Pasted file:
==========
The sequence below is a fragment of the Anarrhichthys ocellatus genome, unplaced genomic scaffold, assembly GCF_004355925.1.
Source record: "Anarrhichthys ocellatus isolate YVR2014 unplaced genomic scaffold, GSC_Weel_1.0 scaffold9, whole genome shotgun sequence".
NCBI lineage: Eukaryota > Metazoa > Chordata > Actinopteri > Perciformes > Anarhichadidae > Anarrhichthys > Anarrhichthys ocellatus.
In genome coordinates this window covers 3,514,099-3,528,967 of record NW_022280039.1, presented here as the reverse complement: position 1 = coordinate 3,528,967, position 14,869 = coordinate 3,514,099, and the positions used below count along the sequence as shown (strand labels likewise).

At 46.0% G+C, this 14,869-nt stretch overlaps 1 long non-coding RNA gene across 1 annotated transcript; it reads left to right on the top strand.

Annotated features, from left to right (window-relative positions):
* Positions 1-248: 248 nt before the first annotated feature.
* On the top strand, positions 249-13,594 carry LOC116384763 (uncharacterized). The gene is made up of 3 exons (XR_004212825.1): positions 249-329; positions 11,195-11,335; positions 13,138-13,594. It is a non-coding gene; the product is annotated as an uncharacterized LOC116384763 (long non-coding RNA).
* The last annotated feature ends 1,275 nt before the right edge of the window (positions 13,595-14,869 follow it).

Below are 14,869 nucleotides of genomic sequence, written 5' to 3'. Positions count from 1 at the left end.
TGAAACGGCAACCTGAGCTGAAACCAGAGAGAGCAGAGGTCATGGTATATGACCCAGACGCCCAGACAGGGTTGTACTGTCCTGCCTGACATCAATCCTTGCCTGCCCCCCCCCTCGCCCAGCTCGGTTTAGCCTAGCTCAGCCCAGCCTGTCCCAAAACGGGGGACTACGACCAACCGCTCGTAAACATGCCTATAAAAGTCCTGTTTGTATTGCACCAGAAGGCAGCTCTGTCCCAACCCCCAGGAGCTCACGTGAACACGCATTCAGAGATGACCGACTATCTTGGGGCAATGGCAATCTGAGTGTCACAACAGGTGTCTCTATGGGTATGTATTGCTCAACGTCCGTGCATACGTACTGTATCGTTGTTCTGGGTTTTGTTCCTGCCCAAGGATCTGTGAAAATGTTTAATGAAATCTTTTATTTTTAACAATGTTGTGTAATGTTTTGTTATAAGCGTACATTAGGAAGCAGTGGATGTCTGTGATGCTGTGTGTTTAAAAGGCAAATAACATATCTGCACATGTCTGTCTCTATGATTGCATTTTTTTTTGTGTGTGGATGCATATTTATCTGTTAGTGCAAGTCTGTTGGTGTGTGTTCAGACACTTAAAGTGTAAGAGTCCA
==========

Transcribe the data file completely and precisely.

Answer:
The sequence below is a fragment of the Anarrhichthys ocellatus genome, unplaced genomic scaffold, assembly GCF_004355925.1.
Source record: "Anarrhichthys ocellatus isolate YVR2014 unplaced genomic scaffold, GSC_Weel_1.0 scaffold9, whole genome shotgun sequence".
NCBI lineage: Eukaryota > Metazoa > Chordata > Actinopteri > Perciformes > Anarhichadidae > Anarrhichthys > Anarrhichthys ocellatus.
In genome coordinates this window covers 3,514,099-3,528,967 of record NW_022280039.1, presented here as the reverse complement: position 1 = coordinate 3,528,967, position 14,869 = coordinate 3,514,099, and the positions used below count along the sequence as shown (strand labels likewise).

At 46.0% G+C, this 14,869-nt stretch overlaps 1 long non-coding RNA gene across 1 annotated transcript; it reads left to right on the top strand.

Annotated features, from left to right (window-relative positions):
* Positions 1-248: 248 nt before the first annotated feature.
* On the top strand, positions 249-13,594 carry LOC116384763 (uncharacterized). The gene is made up of 3 exons (XR_004212825.1): positions 249-329; positions 11,195-11,335; positions 13,138-13,594. It is a non-coding gene; the product is annotated as an uncharacterized LOC116384763 (long non-coding RNA).
* The last annotated feature ends 1,275 nt before the right edge of the window (positions 13,595-14,869 follow it).

Below are 14,869 nucleotides of genomic sequence, written 5' to 3'. Positions count from 1 at the left end.
TGAAACGGCAACCTGAGCTGAAACCAGAGAGAGCAGAGGTCATGGTATATGACCCAGACGCCCAGACAGGGTTGTACTGTCCTGCCTGACATCAATCCTTGCCTGCCCCCCCCCTCGCCCAGCTCGGTTTAGCCTAGCTCAGCCCAGCCTGTCCCAAAACGGGGGACTACGACCAACCGCTCGTAAACATGCCTATAAAAGTCCTGTTTGTATTGCACCAGAAGGCAGCTCTGTCCCAACCCCCAGGAGCTCACGTGAACACGCATTCAGAGATGACCGACTATCTTGGGGCAATGGCAATCTGAGTGTCACAACAGGTGTCTCTATGGGTATGTATTGCTCAACGTCCGTGCATACGTACTGTATCGTTGTTCTGGGTTTTGTTCCTGCCCAAGGATCTGTGAAAATGTTTAATGAAATCTTTTATTTTTAACAATGTTGTGTAATGTTTTGTTATAAGCGTACATTAGGAAGCAGTGGATGTCTGTGATGCTGTGTGTTTAAAAGGCAAATAACATATCTGCACATGTCTGTCTCTATGATTGCATTTTTTTTTGTGTGTGGATGCATATTTATCTGTTAGTGCAAGTCTGTTGGTGTGTGTTCAGACACTTAAAGTGTAAGAGTCCA